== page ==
There was a fanfare of excitement when it was announced recently that the Royal Academy had exceeded its crowdfunding target by £23,577 – Ai Weiwei’s Tree sculptures would now be coming to London as part of a forthcoming major retrospective of his work.

Thanks to 1319 backers on Kickstarter – and a brilliant and inspiring video presented by Stephen Fry – the RA had raised £123,577. Well done RA, and well done to all those who contributed towards more people seeing sculptures by, in Fry’s words, ‘one of the world’s most famous artists’, someone who reminds us of the role artists have as ‘social critics… with the right to be different and the right to not conform’.

This right to not follow social norms, to find a different way, is at the heart of the crowdfunding phenomenon. A counter-cultural movement that challenged the monolithic art institutions and establishment, crowdfunding first began to emerge in the UK back in 2011 with sites such as WeDidThis (of which I’m the co-founder) and WeFund bursting onto the scene.

These grass roots sites, set up in people’s bedrooms, were soon followed by the arrival of Kickstarter and Indiegogo which had already made their debut in the US.

Crowdfunding was envisaged as a way for unknown artists and creatives to realise their own visions and ideas with the help and momentum of a supportive crowd. No longer did these individuals and emerging entrepreneurs have to align themselves with the establishment to get noticed – they were able to take risks, reach out to less traditional audiences, be different and ask questions that didn’t necessarily conform to the way things were usually done.

Crowdfunding in the UK was also, in part, a reaction to funding cuts. The government was slashing budgets and limiting opportunities for artists to source small grants to develop and make work.

At this time the funding landscape was bleak and an already over populated environment became untenable for most small, or even medium-sized organisations and collectives to get heard. This naturally resulted in a survival of the fittest mentality and even the more established institutions had to seek new methods to survive their precarious future.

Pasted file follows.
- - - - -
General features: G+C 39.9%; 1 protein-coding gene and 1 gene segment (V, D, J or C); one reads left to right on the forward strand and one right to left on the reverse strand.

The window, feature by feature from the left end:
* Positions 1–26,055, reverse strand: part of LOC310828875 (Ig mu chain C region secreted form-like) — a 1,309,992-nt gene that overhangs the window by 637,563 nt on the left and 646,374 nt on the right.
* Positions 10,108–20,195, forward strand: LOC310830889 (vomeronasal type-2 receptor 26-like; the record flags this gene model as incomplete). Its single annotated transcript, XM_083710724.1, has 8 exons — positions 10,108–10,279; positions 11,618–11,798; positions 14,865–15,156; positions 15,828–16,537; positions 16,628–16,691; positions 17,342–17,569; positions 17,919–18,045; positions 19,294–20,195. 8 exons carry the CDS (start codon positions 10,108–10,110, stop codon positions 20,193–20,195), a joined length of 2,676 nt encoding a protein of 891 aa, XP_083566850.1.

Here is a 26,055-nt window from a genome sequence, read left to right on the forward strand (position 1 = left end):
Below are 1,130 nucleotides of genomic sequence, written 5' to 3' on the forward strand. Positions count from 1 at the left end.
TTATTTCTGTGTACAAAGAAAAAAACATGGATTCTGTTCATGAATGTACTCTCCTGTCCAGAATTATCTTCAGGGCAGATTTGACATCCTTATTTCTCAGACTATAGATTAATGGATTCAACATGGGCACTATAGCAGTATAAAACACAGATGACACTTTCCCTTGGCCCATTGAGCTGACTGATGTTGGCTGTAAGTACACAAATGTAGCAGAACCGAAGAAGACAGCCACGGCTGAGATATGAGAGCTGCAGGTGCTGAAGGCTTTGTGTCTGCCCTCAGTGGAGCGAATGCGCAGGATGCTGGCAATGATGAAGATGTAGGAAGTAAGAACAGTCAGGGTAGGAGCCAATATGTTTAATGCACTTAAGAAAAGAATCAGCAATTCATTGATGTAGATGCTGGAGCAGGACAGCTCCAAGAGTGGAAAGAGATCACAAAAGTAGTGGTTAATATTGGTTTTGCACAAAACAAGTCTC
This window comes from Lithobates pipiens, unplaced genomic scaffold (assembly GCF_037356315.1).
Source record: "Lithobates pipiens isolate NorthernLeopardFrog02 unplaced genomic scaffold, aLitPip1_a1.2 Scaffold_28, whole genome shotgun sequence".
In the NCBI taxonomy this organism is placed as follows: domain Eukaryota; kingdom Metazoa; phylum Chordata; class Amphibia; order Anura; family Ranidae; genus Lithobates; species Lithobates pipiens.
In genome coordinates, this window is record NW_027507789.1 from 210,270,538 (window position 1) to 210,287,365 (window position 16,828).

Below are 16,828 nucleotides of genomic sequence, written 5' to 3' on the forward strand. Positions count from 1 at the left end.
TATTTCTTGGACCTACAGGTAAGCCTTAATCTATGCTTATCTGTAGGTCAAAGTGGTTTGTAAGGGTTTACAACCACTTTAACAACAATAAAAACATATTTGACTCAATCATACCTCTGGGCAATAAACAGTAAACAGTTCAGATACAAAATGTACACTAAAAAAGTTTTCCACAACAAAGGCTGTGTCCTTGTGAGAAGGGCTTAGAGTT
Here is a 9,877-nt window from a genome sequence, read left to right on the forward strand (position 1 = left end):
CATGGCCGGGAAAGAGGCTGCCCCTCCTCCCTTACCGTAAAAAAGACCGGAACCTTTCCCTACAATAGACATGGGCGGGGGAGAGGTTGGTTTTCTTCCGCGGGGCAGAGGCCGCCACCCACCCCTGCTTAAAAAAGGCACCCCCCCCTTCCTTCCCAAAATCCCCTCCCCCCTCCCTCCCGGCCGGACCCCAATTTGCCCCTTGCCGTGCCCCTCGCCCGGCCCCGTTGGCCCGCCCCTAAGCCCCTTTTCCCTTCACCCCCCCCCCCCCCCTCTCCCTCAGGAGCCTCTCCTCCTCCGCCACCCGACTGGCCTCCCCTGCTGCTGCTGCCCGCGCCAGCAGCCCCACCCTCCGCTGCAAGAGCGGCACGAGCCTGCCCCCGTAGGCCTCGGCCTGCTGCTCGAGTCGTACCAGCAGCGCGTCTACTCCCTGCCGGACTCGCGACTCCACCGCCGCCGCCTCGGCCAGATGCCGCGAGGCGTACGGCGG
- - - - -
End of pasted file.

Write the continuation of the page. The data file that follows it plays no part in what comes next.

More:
It was these larger institutions which at this point were most sceptical of crowdfunding. Arguably they had the most to lose – the process felt exposing and organisations were afraid to be seen to fail if they didn’t reach their targets. They had become reliant on funding from the arts councils and other trusts and foundations.

New process for making

It is, then, exciting to see that at last the big institutions are coming round to this new way of doing things. Not only are they embracing crowdfunding but they are proving that it can be wildly successful. This is incredibly gratifying to see.

Yet crowdfunding was never intended solely as a funding solution.It was a new method or process for making work, a more sustainable model for artistic enterprises.

Crowdfunding is predominantly about the ‘crowd’ – it is about reaching new audiences, building relationships and opening up the creative process to allow people to have a part in it beyond the final exhibition or performance. It allows artists to be transparent and funders to participate in both the creation of work and the democratisation of what work gets made and seen.

Crowdfunding is at the core of every project I make as a filmmaker. It enables me to maintain creative autonomy and provides a structure to progress an idea from start to fruition. There is nothing more motivating than knowing you have a network of support in the form of individuals who are inspired and excited by the work you are proposing to create.


Being an artist can be isolating. There are long periods of time while you work alone to get a project off the ground – research and development can in some cases take years. The difference between crowdfunding and more traditional methods is that when you crowdfund you can’t go back and ask for more. Yet the most valuable thing that remains is the crowd; it’s these people that inspire you and motivate you.

There’s no doubt that Weiwei’s Tree sculptures coming to the Royal Academy is hugely exciting. Yet part of me wonders whether such a high-profile project would have been funded by someone, somewhere, whatever. Should crowdfunding campaigns instead strive to fundraise for more risky and experimental projects?

Let’s hope the values the crowdfunding movement was built upon are maintained and that large institutions look beyond the financial opportunities that crowdfunding offers. Maybe they too can use the crowdfunding model to create collaborations with their audiences and reach new, less traditional, networks.

Large institutions should see crowdfunding as an opportunity to commission art that takes real risks, asks questions and always makes space for people to be different.

More on

Bournemouth Fringe crowdfunder: artist Stuart Semple donates painting

Spacex announces first crowdfunded artist in residence

Here comes the sun: Olafur Eliasson creates solar powered smartphone charger

Use the crowdfunding tag for more stories




1 Comment